Second Test Match, at Harare Sports Club, Day 3
Close of play: Bangladesh 391 and 163/5; Zimbabwe 282.
A match of loose play by both teams, several umpiring blunders and abysmal over rates nevertheless provided good entertainment for a crowd approaching a thousand in number at Harare Sports Club. But the facts were clear: Zimbabwe are heading for certain defeat unless they can pull something really remarkable out of the bag. Bangladesh finished the day with a lead of 272 runs, with five wickets still in hand.
Zimbabwe began the day on 158 for four, their first target being 192 to avoid the follow-on. They started positively, but appearances were deceptive, as Malcolm Waller threw his wicket away with his score on 32, off 129 balls – destined to be the longest Zimbabwean innings – by hitting a long hop from Sohag Gazi right down the throat of deep midwicket. Zimbabwe were 163 for three.
Richie Mutumbami has spent most of the season rescuing Southern Rocks from bad batting situations, and he showed the same sound temperament and fighting spirit today. Elton Chigumbura soon reached his fifty off 56 balls, and hit a six off Robiul Islam to save the follow-on. Robiul bowled another rather long spell with the old ball to open the day, and was then required for the second new ball, but he showed remarkable stamina and turned the game around for Bangladesh, despite going into his 29th over of the innings.
He nearly had Mutumbami out lbw, but umpire Tony Hill checked with the third umpire for a no-ball and Robiul was found to have overstepped. He still dismissed Mutumbami lbw, though, shortly afterwards for 42, padding up and being dispatched by umpire Hill. The pair had added an invaluable 84. Chigumbura did not last much longer, bowled by Robiul with a fast yorker for 86 on the stroke of lunch. He faced 110 balls and hit eight fours and a six. The score was 257 for seven.
The later batsmen did not contribute very much. Cremer stood firm to be unbeaten with 11, but Meth was brilliantly caught at the wicket down the leg side for 16, immediately after hitting Gazi for six, and Shingi Masakadza was dubiously given out caught at the wicket for 5 off Robiul. Umpire Hill has made some controversial decisions during this series and it is unfortunate that the review system is not available. When Kyle Jarvis was bowled by Gazi for 0, Zimbabwe were all out for 282, a deficit of 109. The tireless Robiul took five for 85 off 33 overs out of 96, a remarkable proportion for a paceman, and the cunning Gazi persuaded four batsmen to make fools of themselves for 59.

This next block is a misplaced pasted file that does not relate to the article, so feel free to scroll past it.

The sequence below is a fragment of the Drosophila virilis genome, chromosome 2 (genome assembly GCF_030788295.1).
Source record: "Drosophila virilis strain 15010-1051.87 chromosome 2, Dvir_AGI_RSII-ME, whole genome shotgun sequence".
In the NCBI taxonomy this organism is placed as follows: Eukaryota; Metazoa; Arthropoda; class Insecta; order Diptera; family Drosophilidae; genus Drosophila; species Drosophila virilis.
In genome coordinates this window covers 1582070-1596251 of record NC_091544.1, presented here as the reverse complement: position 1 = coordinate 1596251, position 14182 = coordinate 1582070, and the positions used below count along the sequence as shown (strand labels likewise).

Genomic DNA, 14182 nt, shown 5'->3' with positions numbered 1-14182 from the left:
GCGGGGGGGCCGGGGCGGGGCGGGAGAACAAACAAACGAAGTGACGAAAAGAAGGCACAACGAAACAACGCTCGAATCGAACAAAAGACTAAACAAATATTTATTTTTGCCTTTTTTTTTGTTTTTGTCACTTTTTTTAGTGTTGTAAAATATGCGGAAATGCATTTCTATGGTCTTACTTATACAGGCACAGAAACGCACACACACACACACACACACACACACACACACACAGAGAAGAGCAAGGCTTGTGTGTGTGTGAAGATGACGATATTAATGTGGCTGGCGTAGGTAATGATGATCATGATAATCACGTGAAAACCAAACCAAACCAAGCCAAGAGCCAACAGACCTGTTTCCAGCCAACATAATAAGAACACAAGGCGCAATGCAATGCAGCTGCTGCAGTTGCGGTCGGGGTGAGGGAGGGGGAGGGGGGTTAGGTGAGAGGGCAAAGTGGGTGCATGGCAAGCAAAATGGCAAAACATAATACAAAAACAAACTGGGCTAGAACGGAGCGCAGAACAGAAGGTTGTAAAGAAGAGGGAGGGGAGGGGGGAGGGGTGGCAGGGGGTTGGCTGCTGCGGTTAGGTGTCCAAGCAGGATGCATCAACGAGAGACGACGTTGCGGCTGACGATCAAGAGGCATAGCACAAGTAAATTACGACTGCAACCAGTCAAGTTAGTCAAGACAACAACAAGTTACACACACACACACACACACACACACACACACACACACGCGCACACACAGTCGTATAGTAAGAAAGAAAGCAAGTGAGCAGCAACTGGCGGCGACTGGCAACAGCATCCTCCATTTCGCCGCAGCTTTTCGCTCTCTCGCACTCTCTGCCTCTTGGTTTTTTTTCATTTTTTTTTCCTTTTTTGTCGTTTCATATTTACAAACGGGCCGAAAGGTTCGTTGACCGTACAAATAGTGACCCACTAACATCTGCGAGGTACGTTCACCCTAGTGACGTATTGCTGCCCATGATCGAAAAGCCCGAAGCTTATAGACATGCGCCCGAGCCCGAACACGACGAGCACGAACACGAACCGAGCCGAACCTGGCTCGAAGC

Jarvis, looking more like his usual self, opened the bowling with Shingi Masakadza, as Meth has trouble with his knee. Masakadza it was who produced a superb delivery rearing at Tamim Iqbal (7), who was given out caught at the wicket by Umpire Hill, yet another controversial decision as the replay showed no contact at all. Then came a genuine wicket, as Jahurul Islam pushed at a ball from Masakadza outside the off stump and edged to the keeper.
Bangladesh were 12 for two, and two runs later might have lost Mominul Haque as well, but Vusi Sibanda could not hold a difficult chance in the slips off Jarvis. Next ball they ran three, and then next ball Mohammad Ashraful (4) was given out lbw to a low full toss that was missing leg stump. This time umpire Ian Gould gave the decision; unfortunately, the umpiring is making rather a farce of this Test match. Bangladesh were 19 for three, two of their wickets going to the umpires rather than the bowlers.
Mominul and Shakib Al Hasan reacted positively to the situation and at tea had taken the score to 42 for three off 16 overs. After tea they continued to bat well, despite more fine bowling by Masakadza, and looked to be in control when at 65 Mominul Haque (29) edged a ball from this bowler to his brother at first slip. Mushfiqur Rahim, however, took over as Shakib’s partner very capably and runs again flowed steadily. Zimbabwe bowled with discipline, but Bangladesh also showed discipline in batting – not always the regular state for either team.
Zimbabwe missed a couple of difficult chances as the spectre of defeat loomed ever larger. Shakib went to a sensible fifty off 95 balls, but ended his innings on 59 with a wild swing at a ball from that skilled partnership-breaker Hamilton Masakadza, edging to the keeper; 149 for four. Mushfiqur (50*) and Nasir Hossain (6) were there at the close, the total 163 for five and the Bangladesh lead 272.